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The ancient Greeks teach us that tragedy and comedy are two sides of the same coin. Try too hard to create drama and instead of sending shivers down your reader’s spine, you’ll send her into fits of giggles.

A plastic horse to stand in for Fury, since the plot is artificial, too.

I was reminded of this hilariously the other night by the 1951 Bette Davis film, “Another Man’s Poison.” It is a howler, in no small part because of the wind-up plot. Davis’s over-the-top effort to drain every drop of noir out of the bloodless script sends it out of control. Davis, warns TMC’s Robert Osborne, “pulls out all the stops and gives the best impression ever given of Bette Davis.”

So fasten your seatbelts — here’s what happens in a mere 90 minutes. (In italics, in case you don’t want me to spoil it for you.)

Thriller writer Janet Frobisher (Davis) returns to her darkened home after her young lover rebuffs her. She is greeted by George (Gary Merrill), who announces he and her husband robbed a bank and her husband killed a police officer. Janet confesses she has poisoned said husband with medicine meant for her horse and his body is lying in the next room.

Since her husband lived abroad and was a stranger to the neighborhood, George tells Janet he will pose as her spouse. She persuades him to get rid of the body and after he dumps it in a local lake, she taunts George that he should have checked for a pulse: Her husband was merely unconscious and now George is the murderer.

Fast forward through some lovely shots of English scenery and much scenery-chewing. Janet pulls her husband’s gun on George and they struggle. He seizes the weapon and only then notices she’s wearing gloves. Now his fingerprints are on the weapon.

George decides to go for a ride on Fury, Janet’s adored horse. She lets him go, hoping the spirited animal will kill him. George returns, looking fairly battered and carrying the gun. Janet cringes. George announces Fury broke a leg and had to be shot. Shortly afterward, the vet tells Janet that Fury’s only injury was the bullet wound.

It’s a dark and stormy night. At Janet’s urging, George drives out into the lashing rain (don’t ask) in a vehicle with bad brakes. It plunges into the lake. He staggers back to the house looking like a character out of “The Fall of the House of Usher” and lunges for Janet. They trade words. Day breaks. The police haul the car out of the lake and also find a body.

Janet decides it’s time for George to commit suicide and poisons his whiskey flask. She invites him to share a drink from a bottle at the bar; he hesitates, eyes their glasses and goes for the flask. Goodbye, George.

The police arrive and Janet learns they’ve known all along George was an impostor. Janet feigns a faint. And is revived with whiskey from the flask. Lights out.

It’s not exactly “Agamemnon” or “Hamlet,” both of which are pretty improbable if you deconstruct the plots. In the hands of the masters like Aeschylus and Shakespeare,  though, silly plots become great dramas filled with towering emotion that transcend time and place. Gripped by the characters’ plights, we forget we’re watching a play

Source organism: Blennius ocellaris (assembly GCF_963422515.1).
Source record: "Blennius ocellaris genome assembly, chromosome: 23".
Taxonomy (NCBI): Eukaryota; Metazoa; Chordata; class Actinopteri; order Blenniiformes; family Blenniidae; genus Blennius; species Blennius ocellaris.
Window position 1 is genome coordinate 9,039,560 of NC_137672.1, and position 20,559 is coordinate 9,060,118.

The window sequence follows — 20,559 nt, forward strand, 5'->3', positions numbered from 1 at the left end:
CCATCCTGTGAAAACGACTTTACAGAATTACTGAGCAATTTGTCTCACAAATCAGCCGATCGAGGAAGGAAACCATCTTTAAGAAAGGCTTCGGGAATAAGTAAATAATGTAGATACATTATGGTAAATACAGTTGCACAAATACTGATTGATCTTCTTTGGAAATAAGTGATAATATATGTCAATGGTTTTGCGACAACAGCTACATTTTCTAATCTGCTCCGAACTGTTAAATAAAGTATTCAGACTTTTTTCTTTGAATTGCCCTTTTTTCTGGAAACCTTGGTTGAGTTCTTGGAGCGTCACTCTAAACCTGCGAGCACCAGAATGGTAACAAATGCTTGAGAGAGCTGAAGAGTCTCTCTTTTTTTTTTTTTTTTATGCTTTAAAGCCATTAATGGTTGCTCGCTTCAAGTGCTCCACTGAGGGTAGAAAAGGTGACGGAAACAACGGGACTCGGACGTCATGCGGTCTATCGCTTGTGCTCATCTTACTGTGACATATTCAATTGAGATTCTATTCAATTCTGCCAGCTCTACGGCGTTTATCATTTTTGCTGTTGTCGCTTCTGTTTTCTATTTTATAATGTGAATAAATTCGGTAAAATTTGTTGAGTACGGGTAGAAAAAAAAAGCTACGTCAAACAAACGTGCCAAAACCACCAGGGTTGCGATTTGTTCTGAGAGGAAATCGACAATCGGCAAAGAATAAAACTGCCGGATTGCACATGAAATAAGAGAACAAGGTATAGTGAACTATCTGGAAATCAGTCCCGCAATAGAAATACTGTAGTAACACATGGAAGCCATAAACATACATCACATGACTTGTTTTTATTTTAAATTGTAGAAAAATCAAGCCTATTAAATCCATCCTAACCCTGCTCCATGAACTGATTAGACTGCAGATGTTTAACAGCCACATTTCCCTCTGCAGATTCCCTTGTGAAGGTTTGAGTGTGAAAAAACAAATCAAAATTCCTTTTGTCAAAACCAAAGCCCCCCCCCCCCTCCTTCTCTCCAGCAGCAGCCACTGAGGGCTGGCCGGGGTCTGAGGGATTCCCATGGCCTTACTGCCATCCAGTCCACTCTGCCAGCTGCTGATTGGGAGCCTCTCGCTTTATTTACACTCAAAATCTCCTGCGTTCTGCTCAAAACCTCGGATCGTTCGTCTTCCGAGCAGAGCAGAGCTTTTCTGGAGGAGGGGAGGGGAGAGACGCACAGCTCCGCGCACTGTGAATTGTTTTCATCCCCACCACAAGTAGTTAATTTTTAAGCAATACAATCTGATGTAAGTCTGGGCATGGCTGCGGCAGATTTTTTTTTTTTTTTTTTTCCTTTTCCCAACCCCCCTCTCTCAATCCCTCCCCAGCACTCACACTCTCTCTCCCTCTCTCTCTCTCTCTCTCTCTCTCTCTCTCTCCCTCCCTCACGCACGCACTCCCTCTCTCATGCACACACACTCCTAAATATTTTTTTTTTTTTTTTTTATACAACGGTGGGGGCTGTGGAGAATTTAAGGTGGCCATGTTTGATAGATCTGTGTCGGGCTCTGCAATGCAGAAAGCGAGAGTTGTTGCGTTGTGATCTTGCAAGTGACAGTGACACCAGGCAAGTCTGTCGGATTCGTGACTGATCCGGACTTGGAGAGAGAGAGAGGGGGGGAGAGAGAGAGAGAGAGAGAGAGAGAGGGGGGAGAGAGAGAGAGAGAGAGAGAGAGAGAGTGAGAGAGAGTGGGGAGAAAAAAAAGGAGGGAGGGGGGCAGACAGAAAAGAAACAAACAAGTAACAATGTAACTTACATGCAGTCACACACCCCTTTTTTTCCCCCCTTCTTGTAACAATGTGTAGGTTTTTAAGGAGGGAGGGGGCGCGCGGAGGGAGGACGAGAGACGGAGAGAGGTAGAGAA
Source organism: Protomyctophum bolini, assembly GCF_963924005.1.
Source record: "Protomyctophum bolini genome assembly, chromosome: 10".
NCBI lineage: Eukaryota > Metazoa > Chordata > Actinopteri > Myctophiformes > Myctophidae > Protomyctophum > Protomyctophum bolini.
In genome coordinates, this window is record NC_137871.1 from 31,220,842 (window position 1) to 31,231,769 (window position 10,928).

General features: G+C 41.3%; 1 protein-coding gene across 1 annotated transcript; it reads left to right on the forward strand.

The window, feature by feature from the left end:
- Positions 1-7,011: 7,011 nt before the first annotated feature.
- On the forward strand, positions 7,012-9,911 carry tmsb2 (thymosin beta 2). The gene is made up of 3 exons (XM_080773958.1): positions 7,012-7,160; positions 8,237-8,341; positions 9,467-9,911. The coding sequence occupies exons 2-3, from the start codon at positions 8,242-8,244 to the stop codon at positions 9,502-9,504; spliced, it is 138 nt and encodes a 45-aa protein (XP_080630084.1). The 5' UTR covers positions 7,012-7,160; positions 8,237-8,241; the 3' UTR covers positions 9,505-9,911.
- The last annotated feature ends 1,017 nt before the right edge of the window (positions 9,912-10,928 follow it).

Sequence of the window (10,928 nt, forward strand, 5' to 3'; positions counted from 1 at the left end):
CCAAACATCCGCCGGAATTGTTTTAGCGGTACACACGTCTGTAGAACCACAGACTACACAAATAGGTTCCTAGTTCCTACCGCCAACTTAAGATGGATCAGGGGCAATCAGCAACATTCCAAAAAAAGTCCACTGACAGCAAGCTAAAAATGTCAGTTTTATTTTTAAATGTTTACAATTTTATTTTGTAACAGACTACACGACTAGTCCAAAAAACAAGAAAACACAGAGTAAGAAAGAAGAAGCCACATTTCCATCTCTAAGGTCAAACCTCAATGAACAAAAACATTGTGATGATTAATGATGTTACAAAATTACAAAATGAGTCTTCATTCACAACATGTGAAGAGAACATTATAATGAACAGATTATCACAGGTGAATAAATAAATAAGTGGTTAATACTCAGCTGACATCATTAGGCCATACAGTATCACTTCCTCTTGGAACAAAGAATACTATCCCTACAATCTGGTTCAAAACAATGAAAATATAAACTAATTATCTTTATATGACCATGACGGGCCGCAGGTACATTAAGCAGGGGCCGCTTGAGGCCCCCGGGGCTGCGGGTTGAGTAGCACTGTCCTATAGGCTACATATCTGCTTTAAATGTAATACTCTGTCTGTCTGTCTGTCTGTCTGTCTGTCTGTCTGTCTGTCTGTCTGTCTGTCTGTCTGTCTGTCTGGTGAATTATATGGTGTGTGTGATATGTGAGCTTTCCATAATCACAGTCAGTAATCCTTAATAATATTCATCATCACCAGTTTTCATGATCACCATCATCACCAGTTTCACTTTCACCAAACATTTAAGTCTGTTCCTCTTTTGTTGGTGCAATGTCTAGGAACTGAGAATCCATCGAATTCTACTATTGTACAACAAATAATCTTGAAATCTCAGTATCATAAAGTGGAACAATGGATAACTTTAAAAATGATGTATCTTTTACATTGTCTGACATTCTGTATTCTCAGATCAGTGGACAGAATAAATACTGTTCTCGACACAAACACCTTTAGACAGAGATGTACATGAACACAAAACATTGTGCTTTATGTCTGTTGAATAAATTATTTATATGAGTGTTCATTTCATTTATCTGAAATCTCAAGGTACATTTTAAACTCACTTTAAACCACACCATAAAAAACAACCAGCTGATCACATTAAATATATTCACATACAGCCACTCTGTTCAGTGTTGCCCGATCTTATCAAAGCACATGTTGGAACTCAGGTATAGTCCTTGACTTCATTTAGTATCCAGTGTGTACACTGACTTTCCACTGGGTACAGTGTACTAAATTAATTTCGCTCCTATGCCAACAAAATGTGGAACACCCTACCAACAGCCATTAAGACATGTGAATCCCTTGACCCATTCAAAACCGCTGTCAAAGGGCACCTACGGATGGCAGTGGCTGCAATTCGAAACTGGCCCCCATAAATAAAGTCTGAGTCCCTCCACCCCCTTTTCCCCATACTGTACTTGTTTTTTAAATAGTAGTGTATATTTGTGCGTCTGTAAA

So what went wrong here?

Since the plot of my work in progress contains some rather dark twists, I’ve been giving that a lot of thought. Here’s the short list I came up with:

No passion:  The main characters seem interested in outwitting each other purely as an intellectual exercise. Anger and fear are absent. Lust is hinted at but quickly dropped, and there’s no chemistry between the stars (odd considering that Davis and Merrill had married recently). The movie poster shows a brutal-looking George about to rip Janet’s dress from her shoulders, but they scarcely lock eyes on the screen.

No engagement: George is a cipher. In Davis’s hands, Janet foreshadows Davis’s crazed character in “What Ever Happened to Baby Jane” more than she draws on complex characters like Julie in “Jezebel” or even Margot Channing in Davis’s previous film, “All About Eve.”  Now there was a mistress of manipulation and drama! You care about what happens to Margot, even though she deserves to come out the loser. On the other hand, it’s hard to imagine Janet attracting a willing dinner guest, much less a loyal following for her best-selling thrillers.

Nobody to root for: About the only characters to care about are the tepid lover (who is a louse) and the proper secretary who loves him — but they get engaged and skedaddle from the script with indecent haste. Maybe poor Fury deserves some interest, but he’s not around much either, and it’s pretty clear from his first scene with Janet that he’s toast.

No shades of gray: The main characters are bad, bad, bad. The supporting characters are bland, bland, bland. All are delineated by mannerisms rather than believable personality traits.

No emotional logic: In first-rate drama, character drives action. These characters are pieces on a chess board and about as lively.

What do you think? Why do some thrillers work while other sink into eye-rolling melodrama? What’s your favorite example of either?

(Next week: Is “Wuthering Heights” an iconic love story?)